posted on Aug, 11 2011 @ 07:17 AM
Why So Angry?
"Holding on to anger is like grasping a hot coal with the intent of throwing it at someone else; you are the one who gets burned." -
Such a simple thing to understand, yet how many of us truly understand this? Maybe some of us truly do yet we strangely believe that anger is useful
in the sense that it is a motivational driver for establishing justice. We are angry at politicians. We are angry at war. We are angry at bad drivers.
We are angry at our bosses or co-workers or customers or clients, at our spouses or children or parents. We are angry at people who use words like
"enlightenment" or "God" or "spirituality". We are angry at the world. And why? What use does it have? Do we think it will fix our problems?
What if we realized that we could still be motivated to seek change, be that in the political realm or at our work place or in our personal life or on
an internet forum like ATS, without becoming angry? Would we choose this way over anger?
“All that we are is the result of what we have thought. The mind is everything. What we think we become.” - Buddha
One day a man found out that his brother had renounced worldly life to become a monk, and he became very angry. He set off on foot to find the Buddha,
and upon finding him, he began to abuse the Buddha. He yelled at him, spit on him and even struck him with his fist. The Buddha did not flinch,
instead he remained as calm and as blissful as he always was. “If you offered some food to a guest who came to your house, and the guest left
without eating any of it, who would the food belong to?” the Buddha asked the man.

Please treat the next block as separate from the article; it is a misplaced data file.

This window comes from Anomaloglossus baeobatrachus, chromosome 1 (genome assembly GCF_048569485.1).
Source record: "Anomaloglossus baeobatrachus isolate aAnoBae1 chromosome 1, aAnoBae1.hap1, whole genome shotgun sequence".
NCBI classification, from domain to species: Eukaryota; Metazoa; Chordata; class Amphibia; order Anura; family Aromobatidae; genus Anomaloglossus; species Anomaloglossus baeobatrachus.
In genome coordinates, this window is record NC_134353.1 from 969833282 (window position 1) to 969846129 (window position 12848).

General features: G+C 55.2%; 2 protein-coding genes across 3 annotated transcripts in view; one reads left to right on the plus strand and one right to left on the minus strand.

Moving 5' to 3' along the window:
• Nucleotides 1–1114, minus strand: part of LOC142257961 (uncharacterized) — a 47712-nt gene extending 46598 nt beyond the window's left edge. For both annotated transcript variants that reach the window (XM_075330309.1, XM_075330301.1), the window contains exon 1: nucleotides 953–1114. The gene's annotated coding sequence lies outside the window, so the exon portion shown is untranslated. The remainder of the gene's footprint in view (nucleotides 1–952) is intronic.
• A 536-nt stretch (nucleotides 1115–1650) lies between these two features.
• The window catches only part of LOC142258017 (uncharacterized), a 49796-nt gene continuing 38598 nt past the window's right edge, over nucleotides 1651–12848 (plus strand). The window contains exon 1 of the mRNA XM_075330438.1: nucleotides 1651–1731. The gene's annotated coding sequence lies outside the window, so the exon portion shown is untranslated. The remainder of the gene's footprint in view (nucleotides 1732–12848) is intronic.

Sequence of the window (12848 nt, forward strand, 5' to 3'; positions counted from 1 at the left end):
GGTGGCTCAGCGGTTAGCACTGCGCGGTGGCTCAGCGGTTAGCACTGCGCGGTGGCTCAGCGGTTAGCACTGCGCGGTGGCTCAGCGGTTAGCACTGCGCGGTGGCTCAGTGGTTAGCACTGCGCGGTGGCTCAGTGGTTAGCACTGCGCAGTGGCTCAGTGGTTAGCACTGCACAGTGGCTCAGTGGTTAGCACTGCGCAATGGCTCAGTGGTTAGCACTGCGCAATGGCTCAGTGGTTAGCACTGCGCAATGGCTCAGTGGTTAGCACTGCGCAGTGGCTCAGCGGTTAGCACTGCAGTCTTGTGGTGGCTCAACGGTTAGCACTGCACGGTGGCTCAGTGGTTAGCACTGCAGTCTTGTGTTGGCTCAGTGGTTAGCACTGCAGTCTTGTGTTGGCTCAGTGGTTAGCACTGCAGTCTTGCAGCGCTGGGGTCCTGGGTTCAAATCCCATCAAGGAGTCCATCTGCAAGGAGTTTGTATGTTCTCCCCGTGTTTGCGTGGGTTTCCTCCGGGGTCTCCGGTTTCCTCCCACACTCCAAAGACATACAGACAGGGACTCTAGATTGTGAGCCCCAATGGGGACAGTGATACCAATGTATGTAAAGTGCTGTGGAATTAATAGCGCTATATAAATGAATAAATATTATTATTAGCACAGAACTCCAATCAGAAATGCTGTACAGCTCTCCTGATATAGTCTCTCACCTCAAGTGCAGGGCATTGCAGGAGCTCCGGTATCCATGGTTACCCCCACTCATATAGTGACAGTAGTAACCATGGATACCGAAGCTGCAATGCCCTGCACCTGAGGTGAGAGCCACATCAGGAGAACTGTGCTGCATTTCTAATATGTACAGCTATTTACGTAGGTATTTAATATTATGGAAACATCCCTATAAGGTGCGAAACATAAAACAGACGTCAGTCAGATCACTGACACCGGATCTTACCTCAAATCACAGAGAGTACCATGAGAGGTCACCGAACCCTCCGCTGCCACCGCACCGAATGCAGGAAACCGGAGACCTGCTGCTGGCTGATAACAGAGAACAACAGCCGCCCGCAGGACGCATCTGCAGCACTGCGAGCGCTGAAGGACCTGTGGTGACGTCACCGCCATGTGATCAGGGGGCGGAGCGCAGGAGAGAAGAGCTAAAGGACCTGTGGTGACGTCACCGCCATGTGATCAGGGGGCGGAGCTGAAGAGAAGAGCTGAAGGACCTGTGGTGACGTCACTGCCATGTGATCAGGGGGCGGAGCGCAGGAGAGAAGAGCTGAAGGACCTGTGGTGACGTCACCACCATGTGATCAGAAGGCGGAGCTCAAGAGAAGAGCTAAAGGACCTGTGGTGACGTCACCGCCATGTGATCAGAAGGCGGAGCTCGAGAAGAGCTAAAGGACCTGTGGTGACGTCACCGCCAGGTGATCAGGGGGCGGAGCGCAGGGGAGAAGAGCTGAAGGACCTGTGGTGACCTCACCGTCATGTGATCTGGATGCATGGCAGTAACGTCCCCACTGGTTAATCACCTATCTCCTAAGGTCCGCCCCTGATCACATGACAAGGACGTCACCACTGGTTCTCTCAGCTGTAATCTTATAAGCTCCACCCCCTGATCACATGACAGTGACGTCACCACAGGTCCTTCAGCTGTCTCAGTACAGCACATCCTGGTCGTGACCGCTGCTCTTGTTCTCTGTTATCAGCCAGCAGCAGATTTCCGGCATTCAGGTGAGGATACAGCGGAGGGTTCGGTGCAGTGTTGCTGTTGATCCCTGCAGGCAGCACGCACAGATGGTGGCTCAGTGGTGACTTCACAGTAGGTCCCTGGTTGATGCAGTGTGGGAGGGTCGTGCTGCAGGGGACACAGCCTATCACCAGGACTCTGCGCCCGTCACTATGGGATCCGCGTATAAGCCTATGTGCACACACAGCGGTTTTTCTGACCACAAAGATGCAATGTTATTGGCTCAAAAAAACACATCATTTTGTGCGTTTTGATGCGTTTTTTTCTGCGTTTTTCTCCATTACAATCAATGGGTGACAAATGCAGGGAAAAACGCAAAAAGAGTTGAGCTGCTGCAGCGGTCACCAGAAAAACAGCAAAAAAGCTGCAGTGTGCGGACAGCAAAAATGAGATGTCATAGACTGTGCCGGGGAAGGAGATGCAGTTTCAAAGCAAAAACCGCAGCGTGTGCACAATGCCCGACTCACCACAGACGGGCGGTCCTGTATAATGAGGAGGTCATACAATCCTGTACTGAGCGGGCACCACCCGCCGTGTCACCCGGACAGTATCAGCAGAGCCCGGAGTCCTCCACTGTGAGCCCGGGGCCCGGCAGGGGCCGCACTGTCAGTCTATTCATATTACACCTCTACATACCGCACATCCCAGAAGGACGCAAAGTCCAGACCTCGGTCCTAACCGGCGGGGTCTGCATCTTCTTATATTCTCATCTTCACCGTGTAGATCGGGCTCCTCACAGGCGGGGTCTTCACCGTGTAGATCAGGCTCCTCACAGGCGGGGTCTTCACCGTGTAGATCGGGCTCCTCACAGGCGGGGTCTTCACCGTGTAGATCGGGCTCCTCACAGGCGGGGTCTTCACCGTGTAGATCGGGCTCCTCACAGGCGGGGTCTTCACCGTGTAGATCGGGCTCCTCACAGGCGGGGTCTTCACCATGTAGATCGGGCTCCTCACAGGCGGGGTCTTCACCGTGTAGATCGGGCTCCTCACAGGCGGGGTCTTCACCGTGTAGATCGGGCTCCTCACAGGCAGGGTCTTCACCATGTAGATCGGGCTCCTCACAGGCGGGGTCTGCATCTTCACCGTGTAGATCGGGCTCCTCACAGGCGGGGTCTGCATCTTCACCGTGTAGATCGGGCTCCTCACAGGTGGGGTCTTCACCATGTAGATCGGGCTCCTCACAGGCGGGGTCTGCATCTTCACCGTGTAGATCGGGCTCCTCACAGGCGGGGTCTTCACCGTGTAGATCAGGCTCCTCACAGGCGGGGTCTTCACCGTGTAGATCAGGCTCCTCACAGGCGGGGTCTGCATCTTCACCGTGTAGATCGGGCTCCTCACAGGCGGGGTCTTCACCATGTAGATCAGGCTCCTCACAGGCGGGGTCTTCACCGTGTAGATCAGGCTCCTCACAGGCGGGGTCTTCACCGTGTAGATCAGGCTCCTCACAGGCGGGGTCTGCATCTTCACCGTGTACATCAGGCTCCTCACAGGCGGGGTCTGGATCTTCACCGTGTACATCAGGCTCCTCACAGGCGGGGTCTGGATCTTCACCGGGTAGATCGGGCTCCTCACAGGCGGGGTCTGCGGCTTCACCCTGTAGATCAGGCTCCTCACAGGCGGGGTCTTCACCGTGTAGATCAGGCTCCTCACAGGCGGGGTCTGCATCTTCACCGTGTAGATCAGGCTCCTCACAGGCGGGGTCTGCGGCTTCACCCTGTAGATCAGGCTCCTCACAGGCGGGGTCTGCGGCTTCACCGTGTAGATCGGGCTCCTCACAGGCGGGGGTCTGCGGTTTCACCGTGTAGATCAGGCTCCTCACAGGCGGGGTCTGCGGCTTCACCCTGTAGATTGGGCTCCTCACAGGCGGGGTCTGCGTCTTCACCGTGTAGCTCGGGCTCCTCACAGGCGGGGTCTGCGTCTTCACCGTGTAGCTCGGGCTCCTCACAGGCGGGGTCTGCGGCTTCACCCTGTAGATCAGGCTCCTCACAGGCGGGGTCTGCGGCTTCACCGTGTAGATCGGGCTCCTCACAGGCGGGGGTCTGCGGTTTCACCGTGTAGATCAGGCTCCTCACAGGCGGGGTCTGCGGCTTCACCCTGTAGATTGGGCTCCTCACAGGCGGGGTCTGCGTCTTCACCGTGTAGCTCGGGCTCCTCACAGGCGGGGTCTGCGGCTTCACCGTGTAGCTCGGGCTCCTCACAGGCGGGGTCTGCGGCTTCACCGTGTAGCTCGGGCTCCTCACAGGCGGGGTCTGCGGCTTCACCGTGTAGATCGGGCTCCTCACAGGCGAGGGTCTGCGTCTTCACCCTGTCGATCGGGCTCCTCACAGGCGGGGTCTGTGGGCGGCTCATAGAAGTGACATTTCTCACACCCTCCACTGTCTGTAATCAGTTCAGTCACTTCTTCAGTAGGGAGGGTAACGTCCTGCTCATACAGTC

The man was confused by this seemingly very strange question, but upon reflection he replied, "Of course, it would belong to me!" The Buddha shook his
head in agreement and then said, “In the same way, I do not wish to accept your abuse, so the abuse belongs to you.” The man then realized this
truth and bowed to the Buddha's feet in forgiveness. The Buddha told him there was no need for forgiveness and asked the man to sit with them in
discussion. The man soon after became a monk, just like his brother.
Such a simple story, but the implications are tremendously powerful! The Buddha was being verbally and physically abused and managed to fix the
problem without becoming angry in the least bit. This is not surprising though because an awakened one will never become angry. But let us not place
the Buddha on a pedal stool and act like we too cannot awaken to this simple realization today; that when we are angry at something or someone else,
we are only hurting ourselves and making our lives that much more difficult than they already are. When we truly realize this simple fact, the doors
of real lasting and powerful change will open wide.
"You will not be punished for your anger, you will be punished by your anger.” - Buddha
edit on 11-8-2011 by LifeIsEnergy because: (no reason given)